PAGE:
The Lost Boy: Chapter 4

“Look what you did!” Godson screamed at Numa inside the oven. “Now we’re gonna get burned alive and die and be eaten by ogres and I’ll never get to see my father.”
But Numa wasn’t even listening. She was rummaging in the back of the oven, prying something off the back wall.
“Do you even care?” Godson asked her. “You just got us killed!”
“Look!” and she turned and shoved something metal into his chest. But because the oven was completely black, he couldn’t see what it was and it felt like she was just shoving a random piece of steel into him. So this aggravated him even more. But before he could yell something else at her, she banged the new metal object against the oven door and it swung open, pouring the kitchen light into the darkness.
Then Numa grabbed Godson’s arm, dove out the oven, and they landed on the metal object. He still didn’t know what it was, but it was apparently shaped like a sled. And because of the force that they launched out of the oven with the dive was enough for them to skate across the kitchen floor and back into the living room.
“Whipee!” Numa screamed. She zoomed by the baby ogre’s crib, snatched the shield, and used it as a row to pick up speed again.
“Little pigs!” the ogres roared behind them. But Numa was already sledding out of the house, and with the shield in front of them now, they vanished out of sight. And when they made it back outside, she grabbed Godson’s hand and sprinted away with him out of the town, completely invisible to any other curious ogres.
When they were back in the forest and out of earshot, Numa stopped, laughing at the top of her lungs, and dropped the shield and the sled on the ground. And that’s when Godson was finally able to see that this wasn’t a sled at all. It was a breastplate.
“That was the new toy?” he asked in disbelief.
Numa nodded enthusiastically. “Here, put it on!” Before he could protest, she had strapped it onto him and pushed him forward, forcing him to walk around in it.
“How do you like it?” she asked.
“I thought these were supposed to be toys,” Godson said, making his disappointment very clear. “These are weapons.”
Numa scoffed. “Weapons are for war. This isn’t a war. It’s a game.”
Godson glared back at her. “We must have different ideas of games, Numa. You almost got us eaten by bears. Then baked by ogres.”
“Wasn’t it fun?” she gleamed.
He stomped his foot. “Numa! if you don’t stop, you’re gonna get us killed.”
“As long as we make it to the blue light, everything will be fine.”
“What?! But that’s not how—”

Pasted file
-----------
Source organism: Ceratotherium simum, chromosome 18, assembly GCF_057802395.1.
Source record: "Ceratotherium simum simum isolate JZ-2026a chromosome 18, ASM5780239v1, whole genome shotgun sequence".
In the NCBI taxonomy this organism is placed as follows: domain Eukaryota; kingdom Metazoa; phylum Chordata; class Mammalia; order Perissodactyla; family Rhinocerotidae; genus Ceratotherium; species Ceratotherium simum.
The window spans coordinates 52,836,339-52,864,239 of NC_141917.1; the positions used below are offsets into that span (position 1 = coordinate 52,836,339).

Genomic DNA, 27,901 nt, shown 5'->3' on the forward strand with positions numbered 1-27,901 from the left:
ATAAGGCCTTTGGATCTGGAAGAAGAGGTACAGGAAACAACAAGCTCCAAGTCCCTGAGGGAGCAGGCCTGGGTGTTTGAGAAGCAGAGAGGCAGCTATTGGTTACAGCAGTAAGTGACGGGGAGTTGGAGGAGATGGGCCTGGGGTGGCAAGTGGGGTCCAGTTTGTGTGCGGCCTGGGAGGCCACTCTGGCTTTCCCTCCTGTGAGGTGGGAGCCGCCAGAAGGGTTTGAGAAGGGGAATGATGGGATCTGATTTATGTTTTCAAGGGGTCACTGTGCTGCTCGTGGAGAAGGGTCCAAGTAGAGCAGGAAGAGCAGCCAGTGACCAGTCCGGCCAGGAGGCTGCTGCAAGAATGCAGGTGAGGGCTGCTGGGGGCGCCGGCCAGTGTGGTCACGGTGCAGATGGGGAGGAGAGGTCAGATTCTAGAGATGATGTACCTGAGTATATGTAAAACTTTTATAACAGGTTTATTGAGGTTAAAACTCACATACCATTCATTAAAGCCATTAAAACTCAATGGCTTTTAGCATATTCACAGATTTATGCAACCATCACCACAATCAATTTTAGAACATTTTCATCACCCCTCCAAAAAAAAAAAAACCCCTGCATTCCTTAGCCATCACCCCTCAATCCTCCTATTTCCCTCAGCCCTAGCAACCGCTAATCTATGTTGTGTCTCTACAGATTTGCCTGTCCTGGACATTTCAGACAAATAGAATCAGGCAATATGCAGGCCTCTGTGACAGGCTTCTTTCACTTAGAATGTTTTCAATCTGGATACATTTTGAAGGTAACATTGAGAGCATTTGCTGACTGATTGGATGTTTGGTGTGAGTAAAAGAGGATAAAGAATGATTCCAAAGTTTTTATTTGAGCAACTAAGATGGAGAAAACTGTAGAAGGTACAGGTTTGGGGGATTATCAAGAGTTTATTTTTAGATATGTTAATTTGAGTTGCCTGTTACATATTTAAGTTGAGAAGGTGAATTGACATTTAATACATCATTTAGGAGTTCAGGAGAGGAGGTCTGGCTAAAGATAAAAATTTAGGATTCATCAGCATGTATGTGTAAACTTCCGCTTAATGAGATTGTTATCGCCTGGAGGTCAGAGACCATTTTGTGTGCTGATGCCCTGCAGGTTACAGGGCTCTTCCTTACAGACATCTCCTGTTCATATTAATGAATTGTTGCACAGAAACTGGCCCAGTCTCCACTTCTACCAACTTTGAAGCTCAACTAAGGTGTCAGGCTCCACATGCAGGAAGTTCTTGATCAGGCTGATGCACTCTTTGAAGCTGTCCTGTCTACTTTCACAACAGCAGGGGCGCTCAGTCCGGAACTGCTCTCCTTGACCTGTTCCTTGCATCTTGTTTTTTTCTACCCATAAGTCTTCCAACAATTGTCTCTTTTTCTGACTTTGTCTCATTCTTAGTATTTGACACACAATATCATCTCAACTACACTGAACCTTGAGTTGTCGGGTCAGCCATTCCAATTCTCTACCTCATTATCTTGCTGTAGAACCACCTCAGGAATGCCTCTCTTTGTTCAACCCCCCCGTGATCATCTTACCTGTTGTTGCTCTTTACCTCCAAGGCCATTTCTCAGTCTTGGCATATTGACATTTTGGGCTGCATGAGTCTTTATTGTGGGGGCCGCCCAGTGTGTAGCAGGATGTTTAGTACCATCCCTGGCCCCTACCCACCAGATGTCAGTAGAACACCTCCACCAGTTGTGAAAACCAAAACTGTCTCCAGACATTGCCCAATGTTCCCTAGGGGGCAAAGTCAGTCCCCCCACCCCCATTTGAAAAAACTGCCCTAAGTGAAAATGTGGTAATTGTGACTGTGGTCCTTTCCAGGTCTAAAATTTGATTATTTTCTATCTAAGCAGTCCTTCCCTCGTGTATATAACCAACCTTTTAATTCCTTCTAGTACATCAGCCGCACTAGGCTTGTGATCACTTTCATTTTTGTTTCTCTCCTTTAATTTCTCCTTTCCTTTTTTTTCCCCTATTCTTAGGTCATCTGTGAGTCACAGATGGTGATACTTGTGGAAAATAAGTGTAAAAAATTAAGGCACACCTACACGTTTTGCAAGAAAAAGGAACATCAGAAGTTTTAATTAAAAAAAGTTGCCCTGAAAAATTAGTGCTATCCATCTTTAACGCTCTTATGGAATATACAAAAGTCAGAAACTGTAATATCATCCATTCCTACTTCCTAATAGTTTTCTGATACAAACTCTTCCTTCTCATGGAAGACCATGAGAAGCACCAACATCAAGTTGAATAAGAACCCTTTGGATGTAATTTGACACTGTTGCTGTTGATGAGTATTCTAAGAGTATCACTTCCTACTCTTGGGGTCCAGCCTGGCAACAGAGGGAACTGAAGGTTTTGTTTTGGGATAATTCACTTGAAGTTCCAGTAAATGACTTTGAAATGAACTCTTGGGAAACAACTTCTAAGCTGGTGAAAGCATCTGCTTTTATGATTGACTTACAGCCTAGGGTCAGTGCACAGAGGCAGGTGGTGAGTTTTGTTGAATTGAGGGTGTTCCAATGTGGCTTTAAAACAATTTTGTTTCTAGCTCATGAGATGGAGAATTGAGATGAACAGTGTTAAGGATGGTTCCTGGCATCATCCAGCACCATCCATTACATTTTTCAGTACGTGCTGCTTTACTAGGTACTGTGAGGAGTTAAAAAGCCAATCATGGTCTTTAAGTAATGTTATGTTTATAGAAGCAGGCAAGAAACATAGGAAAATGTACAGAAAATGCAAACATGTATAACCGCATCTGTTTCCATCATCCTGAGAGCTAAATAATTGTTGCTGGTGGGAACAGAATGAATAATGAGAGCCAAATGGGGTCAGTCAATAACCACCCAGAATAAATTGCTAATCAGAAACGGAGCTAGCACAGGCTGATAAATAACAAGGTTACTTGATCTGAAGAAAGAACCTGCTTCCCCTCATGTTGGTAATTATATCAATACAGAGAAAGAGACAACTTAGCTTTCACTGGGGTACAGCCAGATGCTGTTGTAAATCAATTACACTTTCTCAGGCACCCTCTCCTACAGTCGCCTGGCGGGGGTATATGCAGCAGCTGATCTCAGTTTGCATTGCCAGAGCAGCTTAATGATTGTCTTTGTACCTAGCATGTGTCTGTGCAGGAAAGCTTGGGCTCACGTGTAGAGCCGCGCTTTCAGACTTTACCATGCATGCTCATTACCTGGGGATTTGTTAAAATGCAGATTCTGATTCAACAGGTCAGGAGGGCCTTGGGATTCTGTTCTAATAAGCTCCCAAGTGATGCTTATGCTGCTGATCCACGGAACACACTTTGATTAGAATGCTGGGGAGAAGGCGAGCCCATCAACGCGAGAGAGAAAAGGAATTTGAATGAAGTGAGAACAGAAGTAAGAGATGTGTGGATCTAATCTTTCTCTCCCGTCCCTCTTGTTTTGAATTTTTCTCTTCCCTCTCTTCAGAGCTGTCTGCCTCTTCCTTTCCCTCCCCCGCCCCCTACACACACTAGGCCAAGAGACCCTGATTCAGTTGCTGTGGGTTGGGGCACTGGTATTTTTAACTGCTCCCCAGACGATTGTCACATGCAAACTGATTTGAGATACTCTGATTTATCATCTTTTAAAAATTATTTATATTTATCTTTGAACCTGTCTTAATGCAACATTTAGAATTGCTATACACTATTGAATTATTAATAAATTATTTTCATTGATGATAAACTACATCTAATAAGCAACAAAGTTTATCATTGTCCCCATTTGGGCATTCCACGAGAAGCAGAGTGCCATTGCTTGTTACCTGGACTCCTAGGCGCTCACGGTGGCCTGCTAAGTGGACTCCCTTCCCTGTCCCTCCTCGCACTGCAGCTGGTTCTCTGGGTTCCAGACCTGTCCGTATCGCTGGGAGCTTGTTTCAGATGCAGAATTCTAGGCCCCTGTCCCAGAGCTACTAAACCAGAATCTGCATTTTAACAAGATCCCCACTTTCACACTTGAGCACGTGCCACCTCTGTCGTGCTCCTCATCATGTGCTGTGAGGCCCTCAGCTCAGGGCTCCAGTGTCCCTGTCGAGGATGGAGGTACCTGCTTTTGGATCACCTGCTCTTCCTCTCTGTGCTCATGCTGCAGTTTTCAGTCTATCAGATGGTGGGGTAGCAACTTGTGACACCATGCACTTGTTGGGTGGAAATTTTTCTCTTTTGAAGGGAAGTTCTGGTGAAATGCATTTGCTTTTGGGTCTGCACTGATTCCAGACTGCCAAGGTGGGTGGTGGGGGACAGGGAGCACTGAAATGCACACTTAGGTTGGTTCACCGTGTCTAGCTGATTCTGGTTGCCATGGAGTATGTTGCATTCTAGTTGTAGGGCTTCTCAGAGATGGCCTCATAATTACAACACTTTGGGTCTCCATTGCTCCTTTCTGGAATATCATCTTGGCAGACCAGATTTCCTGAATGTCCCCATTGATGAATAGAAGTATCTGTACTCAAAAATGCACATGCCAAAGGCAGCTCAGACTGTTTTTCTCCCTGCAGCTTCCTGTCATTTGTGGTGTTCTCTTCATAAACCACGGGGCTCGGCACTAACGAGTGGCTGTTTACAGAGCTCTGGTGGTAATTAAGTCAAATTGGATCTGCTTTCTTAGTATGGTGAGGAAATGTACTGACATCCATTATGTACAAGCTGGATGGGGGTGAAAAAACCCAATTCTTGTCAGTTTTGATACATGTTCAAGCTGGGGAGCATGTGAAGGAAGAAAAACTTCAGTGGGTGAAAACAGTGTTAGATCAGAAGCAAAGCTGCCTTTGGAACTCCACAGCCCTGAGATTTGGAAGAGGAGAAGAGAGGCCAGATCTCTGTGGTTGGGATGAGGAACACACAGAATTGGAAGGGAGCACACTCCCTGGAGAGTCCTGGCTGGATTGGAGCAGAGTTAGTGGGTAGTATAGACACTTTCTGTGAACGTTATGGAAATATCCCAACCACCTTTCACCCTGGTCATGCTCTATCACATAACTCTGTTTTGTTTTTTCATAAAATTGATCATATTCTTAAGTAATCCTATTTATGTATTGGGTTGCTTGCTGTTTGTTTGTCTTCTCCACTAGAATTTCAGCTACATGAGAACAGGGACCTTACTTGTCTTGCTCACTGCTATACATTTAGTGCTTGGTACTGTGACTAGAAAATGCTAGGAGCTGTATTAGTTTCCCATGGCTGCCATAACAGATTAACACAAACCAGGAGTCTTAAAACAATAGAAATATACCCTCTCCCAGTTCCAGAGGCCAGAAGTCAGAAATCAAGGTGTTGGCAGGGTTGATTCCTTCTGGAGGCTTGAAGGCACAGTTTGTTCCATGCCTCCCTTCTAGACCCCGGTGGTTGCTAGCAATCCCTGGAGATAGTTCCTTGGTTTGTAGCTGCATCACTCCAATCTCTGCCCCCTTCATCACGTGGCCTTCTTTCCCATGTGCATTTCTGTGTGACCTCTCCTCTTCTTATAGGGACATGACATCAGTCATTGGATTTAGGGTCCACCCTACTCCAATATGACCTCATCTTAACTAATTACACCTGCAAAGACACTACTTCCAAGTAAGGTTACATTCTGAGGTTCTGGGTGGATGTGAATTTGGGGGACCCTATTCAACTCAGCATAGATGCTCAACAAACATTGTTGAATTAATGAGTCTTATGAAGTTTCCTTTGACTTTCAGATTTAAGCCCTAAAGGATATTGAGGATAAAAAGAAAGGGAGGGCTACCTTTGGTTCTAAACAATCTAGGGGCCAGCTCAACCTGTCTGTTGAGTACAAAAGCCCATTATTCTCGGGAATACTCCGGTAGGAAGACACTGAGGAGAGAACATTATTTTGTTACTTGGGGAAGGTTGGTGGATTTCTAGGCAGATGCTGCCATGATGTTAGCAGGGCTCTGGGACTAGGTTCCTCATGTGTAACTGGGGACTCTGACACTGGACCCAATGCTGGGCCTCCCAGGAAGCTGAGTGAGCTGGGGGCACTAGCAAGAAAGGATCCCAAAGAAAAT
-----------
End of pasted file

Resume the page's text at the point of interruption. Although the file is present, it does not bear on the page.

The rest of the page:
A sound suddenly rang through the forest and cut him off. Even Numa stopped and looked around to see where it was coming from. When Godson listened carefully, he recognized the sound as hoofbeats. There were horses coming. Horses meant people. And people meant men. Could his father be with those men?
“Father!” he screamed.
“No!” In a blur, Numa wrapped her hand around his mouth, pulled him behind a tree, and held the shield up in front of him.
“Let me go!” he cried. But all that came out were muffled noises behind her hand.
Then, as he stood there trying to break free of her hold, the hoofbeats thudded closer and closer until three black horses rode into view and Godson’s struggling stopped instantly. It was very clear that his father would not be with these men. And if he was, Godson wasn’t sure that he wanted to meet him anymore.
The men sitting on top of the horses were draped in smooth black armor with black capes shredded at the edges so they looked like jagged shadows flowing behind them. Their swords at their sides were black with silver edges that gleamed in the sunlight, daring anything to touch it and be sliced. And their heads were covered in thick black helmets blocking out their entire faces so that all Godson could see when he looked into their eyes was darkness.
The horses trotted around the area, sniffing and snorting, and Numa and Godson stayed frozen as statues where they were, safe behind the invisible shield. Then, after what felt like minutes of trotting and snorting, the riders cracked the reins and the horses rode off.
Godson let out the breath he had been holding the entire time and bent over on his knees, wheezing. “Who were those men?”
“Black Knights,” Numa said. And he noticed that she wasn’t smiling. This was the first time he’d seen her not happy to see danger.
“What do they want?”
“Not what, Godson,” she replied. “Who.”
“They’re looking for someone?”
Numa looked straight into his eyes and replied, “You.”

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